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I was off for much of the week, enjoying a few rounds of golf with a good friend. Because of that, the second part of my review of 50 Years at the Village Vanguard will be delayed at least a week. Thanks for your patience.
As of yesterday, I began preparing a new Pepper Adams lecture for at least four talks I'll be giving in Utah over a two-week period starting March 27. I've been invited to Utah State University for a few days as a guest of professor Jon Gudmundson. I'll be speaking about Pepper Adams in a classroom setting on April 4, and again at a pre-concert talk on April 5. The latter will be before a concert by the Utah State Jazz Band. They're performing some of Tony Faulkner's big band charts of Pepper Adams tunes, with Jason Marshall as the featured baritone saxophone soloist. The previous week I'll be lecturing to mostly music students at Westminster College (3/28), Salt Lake Community College (3/30) and Brigham Young University (3/31).
As I always do, I try to bring something new to these lectures. Apart from choosing different videos and music examples, I've tried to further refine why Pepper Adams remains overlooked. After all, why am I standing before these people, and why have so few in attendance not heard of him? Below is part of what I'll be presenting. (For one class I'll need to truncate my talk, hence the bracketed thing about Detroit.) I'm interested in your feedback. Am I on the right track?
PEPPER LECTURE #4: PEPPER ADAMS (1930-1986)
Thank you, ________. It's great to be here. Today I'm going to discuss Pepper Adams' contribution to American music [ . . . and I'll touch on why his postwar Detroit generation of musicians is unique in jazz history.]
Before I begin, do you have any burning questions for me about Pepper Adams or about my work about him? Have any of you seen pepperadams.com, my Instagram site, or my blog?
Before my lecture here was announced, how many of you had even heard of Pepper Adams? . . .
There's no doubt that among jazz musicians during Adams' lifetime, and for many insiders up to this day, Pepper Adams is viewed as a jazz titan, an icon. Nevertheless, he still isn't widely known as a musician of significance, as I think he should be, nor even discussed in any depth in jazz histories that really should know better. Despite the reverence he commands among musicians, Adams still lingers as somewhat of a footnote to history. That disconnect, albeit gradually improving over time, is something I've dedicated my life to changing.
I've been working on Pepper Adams for 33 years, since I met him in the summer of 1984. I knew him during the last three years of his life, two during his terminal illness. I'm continually struck by how much he's overlooked as an innovator. Part of this, I think, is due to the sheer complexity of his style. There's a lot going on, a lot to grasp, when you hear a Pepper Adams solo!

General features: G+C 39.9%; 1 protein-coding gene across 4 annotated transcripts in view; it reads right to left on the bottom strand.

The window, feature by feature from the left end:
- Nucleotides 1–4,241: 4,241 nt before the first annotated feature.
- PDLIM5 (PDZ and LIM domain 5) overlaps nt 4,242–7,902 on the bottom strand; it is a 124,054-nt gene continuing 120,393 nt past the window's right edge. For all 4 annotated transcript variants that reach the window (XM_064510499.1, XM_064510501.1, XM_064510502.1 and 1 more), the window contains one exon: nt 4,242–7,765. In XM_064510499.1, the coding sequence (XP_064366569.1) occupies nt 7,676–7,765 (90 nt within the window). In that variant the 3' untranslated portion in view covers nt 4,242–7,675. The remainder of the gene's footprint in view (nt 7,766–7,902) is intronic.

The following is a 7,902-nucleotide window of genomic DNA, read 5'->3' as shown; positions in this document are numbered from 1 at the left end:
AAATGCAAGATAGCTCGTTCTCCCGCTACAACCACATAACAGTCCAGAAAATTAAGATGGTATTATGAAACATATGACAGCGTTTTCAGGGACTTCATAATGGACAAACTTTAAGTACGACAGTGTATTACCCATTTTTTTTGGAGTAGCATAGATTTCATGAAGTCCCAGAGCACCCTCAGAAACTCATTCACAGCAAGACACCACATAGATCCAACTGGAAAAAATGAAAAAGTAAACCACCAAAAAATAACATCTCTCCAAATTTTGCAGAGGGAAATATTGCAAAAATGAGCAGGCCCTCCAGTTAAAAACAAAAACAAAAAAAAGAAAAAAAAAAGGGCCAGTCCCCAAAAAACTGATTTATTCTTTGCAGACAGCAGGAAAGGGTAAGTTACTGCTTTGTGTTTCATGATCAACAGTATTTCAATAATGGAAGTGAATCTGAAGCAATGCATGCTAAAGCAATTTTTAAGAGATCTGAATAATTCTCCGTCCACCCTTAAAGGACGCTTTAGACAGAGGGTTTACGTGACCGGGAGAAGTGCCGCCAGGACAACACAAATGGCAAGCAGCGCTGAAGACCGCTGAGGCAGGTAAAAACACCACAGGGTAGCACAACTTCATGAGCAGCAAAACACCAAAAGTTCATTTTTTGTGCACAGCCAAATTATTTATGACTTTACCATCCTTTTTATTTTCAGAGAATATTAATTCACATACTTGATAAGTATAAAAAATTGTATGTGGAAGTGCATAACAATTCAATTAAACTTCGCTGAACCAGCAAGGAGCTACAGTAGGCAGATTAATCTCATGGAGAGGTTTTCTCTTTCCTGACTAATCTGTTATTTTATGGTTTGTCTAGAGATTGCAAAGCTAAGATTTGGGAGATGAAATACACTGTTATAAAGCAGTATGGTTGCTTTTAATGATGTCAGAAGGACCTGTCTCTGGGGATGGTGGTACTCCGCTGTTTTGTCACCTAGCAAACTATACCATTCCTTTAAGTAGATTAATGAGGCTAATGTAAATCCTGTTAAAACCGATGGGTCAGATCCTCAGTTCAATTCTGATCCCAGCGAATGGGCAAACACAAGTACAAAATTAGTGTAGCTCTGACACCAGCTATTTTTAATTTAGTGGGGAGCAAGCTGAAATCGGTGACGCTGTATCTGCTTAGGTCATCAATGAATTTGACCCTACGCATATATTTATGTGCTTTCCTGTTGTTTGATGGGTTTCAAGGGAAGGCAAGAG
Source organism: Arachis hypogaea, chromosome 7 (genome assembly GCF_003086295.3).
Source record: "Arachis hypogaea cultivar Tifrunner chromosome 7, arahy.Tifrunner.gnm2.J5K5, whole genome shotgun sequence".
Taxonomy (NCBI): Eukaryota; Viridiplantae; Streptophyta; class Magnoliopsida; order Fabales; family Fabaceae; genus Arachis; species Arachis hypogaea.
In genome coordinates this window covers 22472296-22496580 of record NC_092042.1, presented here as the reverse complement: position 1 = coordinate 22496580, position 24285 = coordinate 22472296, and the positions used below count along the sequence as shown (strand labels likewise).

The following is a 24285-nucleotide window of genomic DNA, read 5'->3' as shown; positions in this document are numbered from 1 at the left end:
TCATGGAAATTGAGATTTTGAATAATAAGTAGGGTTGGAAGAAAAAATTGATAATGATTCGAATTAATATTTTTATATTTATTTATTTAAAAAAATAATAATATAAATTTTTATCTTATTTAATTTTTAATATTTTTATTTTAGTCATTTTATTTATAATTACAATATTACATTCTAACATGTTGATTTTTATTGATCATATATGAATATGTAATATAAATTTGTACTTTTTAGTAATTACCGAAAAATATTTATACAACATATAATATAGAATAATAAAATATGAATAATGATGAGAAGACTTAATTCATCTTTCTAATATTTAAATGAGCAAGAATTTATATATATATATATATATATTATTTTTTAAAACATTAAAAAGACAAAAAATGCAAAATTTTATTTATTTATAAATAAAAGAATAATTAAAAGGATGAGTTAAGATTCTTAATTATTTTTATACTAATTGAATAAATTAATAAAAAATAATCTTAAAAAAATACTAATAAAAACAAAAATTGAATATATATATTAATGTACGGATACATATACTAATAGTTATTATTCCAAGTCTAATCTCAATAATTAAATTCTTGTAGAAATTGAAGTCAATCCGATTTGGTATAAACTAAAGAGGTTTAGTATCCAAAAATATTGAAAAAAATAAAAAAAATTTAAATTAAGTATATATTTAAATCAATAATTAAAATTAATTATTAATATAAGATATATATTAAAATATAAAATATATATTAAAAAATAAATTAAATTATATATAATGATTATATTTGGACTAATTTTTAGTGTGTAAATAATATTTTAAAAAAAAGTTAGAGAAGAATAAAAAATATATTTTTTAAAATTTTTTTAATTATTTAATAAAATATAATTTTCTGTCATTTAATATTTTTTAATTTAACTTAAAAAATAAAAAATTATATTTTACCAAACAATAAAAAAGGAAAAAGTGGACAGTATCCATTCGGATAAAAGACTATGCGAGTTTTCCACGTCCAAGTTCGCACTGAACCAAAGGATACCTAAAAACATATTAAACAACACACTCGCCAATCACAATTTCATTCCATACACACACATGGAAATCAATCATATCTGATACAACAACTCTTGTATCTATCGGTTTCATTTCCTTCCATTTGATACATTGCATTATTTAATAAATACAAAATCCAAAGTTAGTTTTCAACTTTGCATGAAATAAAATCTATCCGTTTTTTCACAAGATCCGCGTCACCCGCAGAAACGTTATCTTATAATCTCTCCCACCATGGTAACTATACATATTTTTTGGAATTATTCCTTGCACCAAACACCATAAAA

Another reason, as I see it, is the bias in the way jazz history is told and the way it's sold. For me, they are two sides of the same phenomenon. If you look through the histories of jazz, you'll likely notice that so much of it discusses bandleaders and their recordings. Those who led jazz bands have historically made the most well-known recordings because they are the ones most promoted by record companies, PR firms, radio and TV, and other affiliated industries. Such bandleader recordings in turn have gotten the most press and continual airplay. So, around and around it goes in a circular, self-aggrandizing cycle of promotion and acclaim.
Yet, I'd like to point out that there's a lot more to the history of jazz than music made only by bandleaders. The way they've been anointed as the core history of this amazing music is myopic and unfortunate. For one thing, there's the overlooked history of music made in major cities such as Detroit. Fortunately, this kind of localized scholarship is really beginning to flower.
Then there's the issue of sidemen. Some of the greatest jazz musicians, such as Pepper Adams or Sonny Stitt, to name just two saxophonists, preferred to tour as soloists, playing with pickup rhythm sections throughout the world. They didn't want the responsibility of leading a band and running a business. Being a sideman doesn't make them any less important as players, nor, as I've said, shouldn't marginalize them in term of their historical influence. It's simply a business decision they've made, though it certainly has its implications, doesn't it? Even Charlie Parker, by the way, though extremely well known, also spent much of his career touring this way.
So, part of Pepper Adams' lack of recognition is due to issues related to commerce, as well as the common narrative sold by the media and told in jazz books. In addition, he played the baritone saxophone, an instrument that before him was thought to be cumbersome and unwieldy; a low-pitched instrument that early in the Twentieth Century was somewhat of a novelty instrument. One of Adams' great contributions to music is the way he brought the level of playing on the baritone saxophone up to the level of all other instruments.